• Do regular reviews: Whether weekly, monthly, or quarterly—set a timetable for a review and evaluation of all expired content.
  • Check your Google Analytics: Check for high and low page view performers among your blogs. Flag old blogs that are being frequently viewed for possible refresh or repost. Flag low performers for deletion.
  • Check incoming links: Identify all links that point to your old posts and evaluate the links for quality and relevance. You’ll want to conserve posts with valuable backlinks. You’ll need to use a good backlink checker to find these, but it’s very important to keep old posts with good links. ALWAYS try to recycle them and don’t delete!
  • Search-test your blog: Do searches on your blog with current, relevant keywords. Search trends change over time. Old blogs may show up in newly popular searches, and may be candidates for refresh/repost.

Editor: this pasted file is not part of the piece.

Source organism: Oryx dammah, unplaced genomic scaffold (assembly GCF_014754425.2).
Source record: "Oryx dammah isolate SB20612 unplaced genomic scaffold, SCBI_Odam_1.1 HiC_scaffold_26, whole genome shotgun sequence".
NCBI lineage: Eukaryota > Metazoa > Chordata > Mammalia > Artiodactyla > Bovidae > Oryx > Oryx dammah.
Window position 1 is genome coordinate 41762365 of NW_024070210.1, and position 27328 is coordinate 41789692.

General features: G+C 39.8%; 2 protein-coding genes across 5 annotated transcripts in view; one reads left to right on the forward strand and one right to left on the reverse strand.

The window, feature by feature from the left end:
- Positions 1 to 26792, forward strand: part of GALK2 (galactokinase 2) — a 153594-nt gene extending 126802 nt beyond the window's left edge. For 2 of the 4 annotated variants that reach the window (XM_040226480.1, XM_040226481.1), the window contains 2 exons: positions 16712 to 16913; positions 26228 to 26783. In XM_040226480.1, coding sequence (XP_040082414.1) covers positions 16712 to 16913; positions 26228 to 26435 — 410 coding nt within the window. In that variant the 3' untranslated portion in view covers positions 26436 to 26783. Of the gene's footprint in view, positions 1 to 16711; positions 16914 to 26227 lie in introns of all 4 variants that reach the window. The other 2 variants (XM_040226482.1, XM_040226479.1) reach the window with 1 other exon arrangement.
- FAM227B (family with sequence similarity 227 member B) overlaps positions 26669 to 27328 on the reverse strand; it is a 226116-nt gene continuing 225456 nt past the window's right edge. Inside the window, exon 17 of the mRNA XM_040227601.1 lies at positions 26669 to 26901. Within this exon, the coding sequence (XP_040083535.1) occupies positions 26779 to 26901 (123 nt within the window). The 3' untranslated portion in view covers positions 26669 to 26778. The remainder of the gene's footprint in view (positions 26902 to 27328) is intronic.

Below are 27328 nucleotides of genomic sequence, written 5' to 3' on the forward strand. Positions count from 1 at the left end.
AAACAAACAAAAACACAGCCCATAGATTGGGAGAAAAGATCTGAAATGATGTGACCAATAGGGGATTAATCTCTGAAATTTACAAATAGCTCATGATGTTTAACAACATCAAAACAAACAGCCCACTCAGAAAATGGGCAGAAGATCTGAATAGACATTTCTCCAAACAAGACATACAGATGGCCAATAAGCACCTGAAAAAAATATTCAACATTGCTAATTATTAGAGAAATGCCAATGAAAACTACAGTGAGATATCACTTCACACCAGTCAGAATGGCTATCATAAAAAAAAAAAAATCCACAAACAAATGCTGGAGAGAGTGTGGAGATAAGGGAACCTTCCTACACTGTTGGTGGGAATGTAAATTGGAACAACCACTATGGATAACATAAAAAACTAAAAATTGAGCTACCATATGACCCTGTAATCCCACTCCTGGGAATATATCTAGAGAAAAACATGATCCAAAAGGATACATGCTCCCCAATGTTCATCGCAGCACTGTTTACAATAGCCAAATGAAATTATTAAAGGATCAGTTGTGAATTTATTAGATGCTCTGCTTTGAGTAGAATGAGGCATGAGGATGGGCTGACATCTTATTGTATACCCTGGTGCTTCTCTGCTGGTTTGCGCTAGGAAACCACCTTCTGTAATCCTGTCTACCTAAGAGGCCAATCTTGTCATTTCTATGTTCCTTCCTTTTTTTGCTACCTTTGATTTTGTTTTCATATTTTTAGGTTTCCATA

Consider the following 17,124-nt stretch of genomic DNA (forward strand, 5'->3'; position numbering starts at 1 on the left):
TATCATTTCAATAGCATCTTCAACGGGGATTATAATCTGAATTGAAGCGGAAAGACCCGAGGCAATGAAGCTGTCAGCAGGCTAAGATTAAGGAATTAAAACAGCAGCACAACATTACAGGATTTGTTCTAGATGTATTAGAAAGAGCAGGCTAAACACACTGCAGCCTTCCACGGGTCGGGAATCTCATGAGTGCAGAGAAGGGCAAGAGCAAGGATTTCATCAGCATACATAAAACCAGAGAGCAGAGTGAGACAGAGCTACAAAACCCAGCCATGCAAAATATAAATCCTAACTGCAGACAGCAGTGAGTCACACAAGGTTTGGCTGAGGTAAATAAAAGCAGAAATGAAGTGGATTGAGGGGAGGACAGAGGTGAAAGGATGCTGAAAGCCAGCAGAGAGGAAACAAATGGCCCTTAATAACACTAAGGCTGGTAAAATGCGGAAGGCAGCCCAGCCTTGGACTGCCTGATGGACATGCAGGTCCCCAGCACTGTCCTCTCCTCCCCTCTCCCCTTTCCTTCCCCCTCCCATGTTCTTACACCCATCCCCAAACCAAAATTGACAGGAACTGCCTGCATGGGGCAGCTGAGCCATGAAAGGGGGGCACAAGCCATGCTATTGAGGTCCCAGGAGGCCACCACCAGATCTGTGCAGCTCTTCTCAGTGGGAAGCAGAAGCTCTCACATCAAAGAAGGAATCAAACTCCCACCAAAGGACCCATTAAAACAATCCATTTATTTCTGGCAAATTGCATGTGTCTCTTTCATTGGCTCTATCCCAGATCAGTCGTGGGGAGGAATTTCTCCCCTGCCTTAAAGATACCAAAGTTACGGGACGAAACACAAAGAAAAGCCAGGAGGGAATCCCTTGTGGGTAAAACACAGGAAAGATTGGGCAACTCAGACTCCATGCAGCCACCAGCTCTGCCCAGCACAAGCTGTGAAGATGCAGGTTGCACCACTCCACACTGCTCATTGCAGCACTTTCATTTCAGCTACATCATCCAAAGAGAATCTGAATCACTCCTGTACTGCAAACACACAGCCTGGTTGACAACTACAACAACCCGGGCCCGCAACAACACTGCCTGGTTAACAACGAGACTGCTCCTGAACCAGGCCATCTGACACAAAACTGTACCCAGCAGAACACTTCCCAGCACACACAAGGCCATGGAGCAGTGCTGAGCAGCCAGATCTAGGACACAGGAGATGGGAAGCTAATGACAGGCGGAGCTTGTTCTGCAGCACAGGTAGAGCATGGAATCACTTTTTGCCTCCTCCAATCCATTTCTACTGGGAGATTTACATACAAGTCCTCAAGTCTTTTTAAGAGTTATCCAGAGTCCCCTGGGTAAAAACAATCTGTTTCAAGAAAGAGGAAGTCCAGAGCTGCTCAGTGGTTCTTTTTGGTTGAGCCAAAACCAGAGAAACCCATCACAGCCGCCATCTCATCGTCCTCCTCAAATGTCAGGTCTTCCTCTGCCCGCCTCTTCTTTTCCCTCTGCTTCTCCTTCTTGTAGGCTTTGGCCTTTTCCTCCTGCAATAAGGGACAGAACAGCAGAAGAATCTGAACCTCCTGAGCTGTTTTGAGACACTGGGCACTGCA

• Delete sparingly: Only delete posts that are irretrievably wrong, outdated, and damaging to your brand.


In the blogging world, what is old can become new again. So don’t be afraid to rummage through the attic of your blogs and clean it up! Proper blog maintenance is an important part of having a blog and is something that you must invest your time in.

Jay Douglas is a web guru with nearly a decade of experience building and hosting websites of all kinds. He is an online consultant and founder of How To Get Online – helping small businesses learn about web technologies and getting their business online. Jay loves learning and he loves teaching. That’s what the Web is all about for him!